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New knowledge and what to measure

I have been struck this week about how issues to do with evidence of mechanism have arisen in all my classes, and how students from multiple scientific backgrounds have set about attempting to understand evidence in science in very different ways.

On my masters course, students studying causality were particularly looking at evidential pluralism in health, at the idea that there were many ways in which evidence of correlation even from well-conducted large-scale observational studies or randomised controlled trials could mislead us, and evidence of mechanism could be used as a useful complement.

My masters students come from backgrounds in medicine, biochemistry, geology and social science, and were struck by what a complicated integrated thing evidence of causality is.  Discussion ranged over issues that cross different sciences, before homing in on the question, pertinent to all trials, of what to measure and how to measure it.

We began with looking at historical Medical Research Council trials of streptomycin, and why they chose, during the trials, to study X-rays of patients’ lungs, and also to test bacteria in the treatment group to see whether they were developing resistance to streptomycin over the course of the 4 months of treatment.  It is difficult to see how such choices could be made except in terms of a background theory of the mechanism of action of both disease and cure.  A student was arguing, further, that such choices are always contextual, because there is never going to be a one-size-fits-all story for when *no evidence of mechanism* counts as *evidence of no mechanism* – for when you have looked well enough for a hypothesised mechanism to be sure that it is not there.

Discussion then ranged to more recent attempts to investigate the social determinants of health, including claims such as: socioeconomic status causes ill health, and stress causes ill health.  Another student was asking how we should conceive of such questions, and pointing out that we try to investigate such claims by studying how lower-level variables, like housing, education, and so on cause ill-health.  The student argued that we often look at the same or very similar low-level variables to try to understand how these apparently different social factors could cause ill health – and this may well be because we don’t know what the mechanism is. The idea developed by the class was that there are always going to be cases where – when we don’t know – the process of coming to understand mechanisms will be intertwined with the process of deciding what variables to measure when looking for correlations.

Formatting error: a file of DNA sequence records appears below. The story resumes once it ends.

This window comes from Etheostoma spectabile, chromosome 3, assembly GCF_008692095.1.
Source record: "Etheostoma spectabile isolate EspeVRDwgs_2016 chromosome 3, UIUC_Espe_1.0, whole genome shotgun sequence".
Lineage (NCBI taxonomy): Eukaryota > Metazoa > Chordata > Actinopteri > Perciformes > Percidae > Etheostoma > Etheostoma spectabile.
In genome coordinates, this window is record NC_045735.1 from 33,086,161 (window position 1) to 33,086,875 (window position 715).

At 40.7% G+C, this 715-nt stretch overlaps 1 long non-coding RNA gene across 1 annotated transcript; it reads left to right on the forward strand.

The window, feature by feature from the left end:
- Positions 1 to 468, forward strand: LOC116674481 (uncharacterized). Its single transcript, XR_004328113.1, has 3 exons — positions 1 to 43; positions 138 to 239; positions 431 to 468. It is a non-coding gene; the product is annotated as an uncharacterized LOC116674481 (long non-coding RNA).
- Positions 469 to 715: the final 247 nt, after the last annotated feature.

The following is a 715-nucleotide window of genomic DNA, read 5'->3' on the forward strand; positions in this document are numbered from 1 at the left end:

On the next day, there was a class of 3rd year students studying philosophy of natural sciences, coming to the class from science and technology studies, physics, medicine, biochemistry, social sciences and philosophy.  We were discussing data science and curation practices, including visualisation techniques that let you assess data. I was struck by a unifying dream here, and in some approaches to medical evidence, of data-driven science, objective and without bias.

The class examined Leonelli’s discussion of the various ways in which embodied knowledge of the target material, technologies and practices of the disciplines studying, for example, Arabidopsis, are essential to getting big interactive, interdisciplinary databases of data on Arabidopsis to work.

Again, students noticed how important our theoretical understanding, alongside practical expertise, is in allowing us to build and use technology, and choose the data points to put into databases – including choosing how to tag data with metadata about its origins, so allowing data to ‘travel’, in Leonelli’s evocative terminology.

So, in a certain sense these two classes were concerned with exactly the same problem: until we have some theoretical and possibly also practical understanding – that comes in medicine from understanding mechanisms – we will not converge even on the basic data-points, the basic variables to measure, to choose to put into our databases or our study design in order even to begin data-driven science.

A final thank-you to my students for a very interesting week!


Sabina Leonelli: Volume 22, Issue 3 – Fall 2014 – Special Issue on Simulation, Visualization, and Scientific Understanding: Henk W. De Regt and Wendy S. Parker, Guest Editors

Special issue on evidence and causality published

Phyllis Illari & Federica Russo (eds.): Evidence and causality in the sciences. Special issue of Topoi, Volume 33, Issue 2, was published yesterday. It can be found here.

The collection of paper examines how we gain evidence of causality in various sciences.

Several papers examine evidence in medicine, including Barbara Osimani’s discussion of evidence of unintended effects; Jacob Stegenga’s arguments against the very idea of evidence hierarchies; Margaret MacDougall’s guide to when statistical evidence looks too good to be true, and Clarke, Gillies, Illari, Russo and Williamson’s examination of evidence of mechanism.